But you know, I expect the open relationship in such a book to be something that both partners want and it was made abundantly clear to me that it is something Dominic agrees with for Jonathan’s sake (Jonathan wanted the freedom to hook up with other guys while Dominic was not there) but not something Dominic likes, or would have preferred to if I was his choice. So bottom line is Jonathan pissed me off for being an ass and the end of romantic storyline was not convincing to me.

I do not think I will be in any hurry to read the second book sadly even if I liked the mystery and Dominic well enough.

Grade: B-

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review 2017-11-20 21:55
16 Tasks of the Festive Season: Square 12 - Saturnalia: Sayers's Harlequinade
Murder Must Advertise: A BBC Full-Cast Radio Drama - Full Cast,Ian Carmichael,Dorothy L. Sayers

 

Another quick trip down memory lane, courtesy of the BBC's full cast audio adaptation of this novel starring Ian Carmiachel (who also starred in the first of the Beeb's two TV series based on Sayers's novels).

 

This was Sayers's revenge on the advertising business, based on her own early job experience as an advertising copywriter -- as well as (so her biographers tell us) her revenge on an ex-colleague who tried to blackmail her and who is made to tumble down an iron staircase modelled on the one at their former workplace, ending up dead. -- This is also the one Wimsey book (perhaps with the exception of the very first one, Whose Body?) where Wimsey is, at times, most similar to Bertie Wooster ... except that he's playing a role here, as he has been smuggled into Pym's Publicity for purposes of an undercover investigation into the tumbled-down man's death.  What ensues is one of Sayers's wildest rides; a veritable harlequinade that has Wimsey even impersonating himself (or his evil look-alike cousin).

 

I would have preferred to obtain a reading of Sayers's actual book by Ian Carmichael (he was a brilliant narrator and had played Wimsey so often by the time these audio recordings came around that he had the character down pat and could slip him on and off like a well-worn sweater), but since for this particular book that doesn't seem to be available, I'll happily content myself with this full cast recording.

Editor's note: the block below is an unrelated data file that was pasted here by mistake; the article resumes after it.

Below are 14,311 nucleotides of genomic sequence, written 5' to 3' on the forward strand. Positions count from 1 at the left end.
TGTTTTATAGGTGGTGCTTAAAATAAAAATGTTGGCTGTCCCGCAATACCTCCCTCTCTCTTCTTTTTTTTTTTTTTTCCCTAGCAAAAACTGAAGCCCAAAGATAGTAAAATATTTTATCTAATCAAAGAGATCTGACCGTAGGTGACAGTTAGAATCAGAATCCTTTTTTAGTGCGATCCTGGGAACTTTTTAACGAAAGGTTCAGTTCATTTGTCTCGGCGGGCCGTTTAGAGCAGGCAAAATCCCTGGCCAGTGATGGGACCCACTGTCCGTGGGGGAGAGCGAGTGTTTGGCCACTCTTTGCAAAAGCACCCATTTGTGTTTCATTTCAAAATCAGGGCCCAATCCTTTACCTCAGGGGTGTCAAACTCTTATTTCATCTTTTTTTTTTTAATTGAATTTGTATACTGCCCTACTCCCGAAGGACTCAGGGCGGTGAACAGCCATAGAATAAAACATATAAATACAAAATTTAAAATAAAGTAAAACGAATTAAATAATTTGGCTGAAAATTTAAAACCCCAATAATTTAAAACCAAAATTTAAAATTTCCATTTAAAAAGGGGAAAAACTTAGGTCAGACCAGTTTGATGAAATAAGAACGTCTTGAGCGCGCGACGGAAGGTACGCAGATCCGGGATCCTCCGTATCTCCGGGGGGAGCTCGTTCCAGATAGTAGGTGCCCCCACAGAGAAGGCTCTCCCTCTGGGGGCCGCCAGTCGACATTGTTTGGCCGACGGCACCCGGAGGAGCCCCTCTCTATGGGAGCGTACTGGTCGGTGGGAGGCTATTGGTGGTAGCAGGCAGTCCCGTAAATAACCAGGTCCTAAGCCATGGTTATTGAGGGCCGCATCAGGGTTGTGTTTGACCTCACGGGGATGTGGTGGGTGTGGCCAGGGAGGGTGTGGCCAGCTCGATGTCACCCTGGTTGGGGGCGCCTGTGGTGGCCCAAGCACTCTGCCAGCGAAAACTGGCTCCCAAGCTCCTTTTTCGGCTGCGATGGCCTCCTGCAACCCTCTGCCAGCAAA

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review 2017-11-20 21:02
16 Tasks of the Festive Season: Square 2 - Bon Om Touk: Murder on a Secret Island
The Lighthouse (Adam Dalgliesh, #13) - P.D. James
The Lighthouse - P.D. James,Michael Jayston

P.D. James's penultimate Dalgliesh novel, revisited courtesy of the splendid unabridged reading by Michael Jayston (known to fans of John le Carré as Peter Guillam from the adaptation of Tinker, Tailor, Soldier, Spy starring Alec Guinness as George Smiley).

 

I am, bit by bit, working my way through the Dalgliesh series, though not in chronological order but in the order I can get hold of the Michel Jayston CDs.  This book is one of my favorite entries in the series, not least because Kate Miskin finally gets to show her mettle when Dalgliesh is temporarily out of commission.

 

The story takes Dalgliesh and his team to Combe Island on the Cornish coast, a secret retreat for small select groups of government officials and VIPs, to investigate the murder of a an author who is (well, was) as arrogant and egotistical as he was brilliant as a writer -- in other words, your textbook classic mystery murder victim.

 

As I revisit this series, I am becoming downright nostalgic -- they just don't make 'em like P.D. James and Adam Dalgliesh anymore.  Probably Baroness James was wise to bring the series to an end when she did, going out on a high note with The Private Patient (2008), but man ...this is so head and shoulders above the vast majority of mystery writing published these days, it's not even funny.

 

Since this book fits the theme for Bon Om Touk -- read a book that takes place on the sea, near the sea, or on a lake or a river, or read a book that has water on the cover -- I decided to apply my audio excursion down memory lane to that square.

 

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text 2017-11-20 15:15
Reading progress update: I've read 171 out of 352 pages.
Lonely Magdalen: A Murder Story - Henry Wade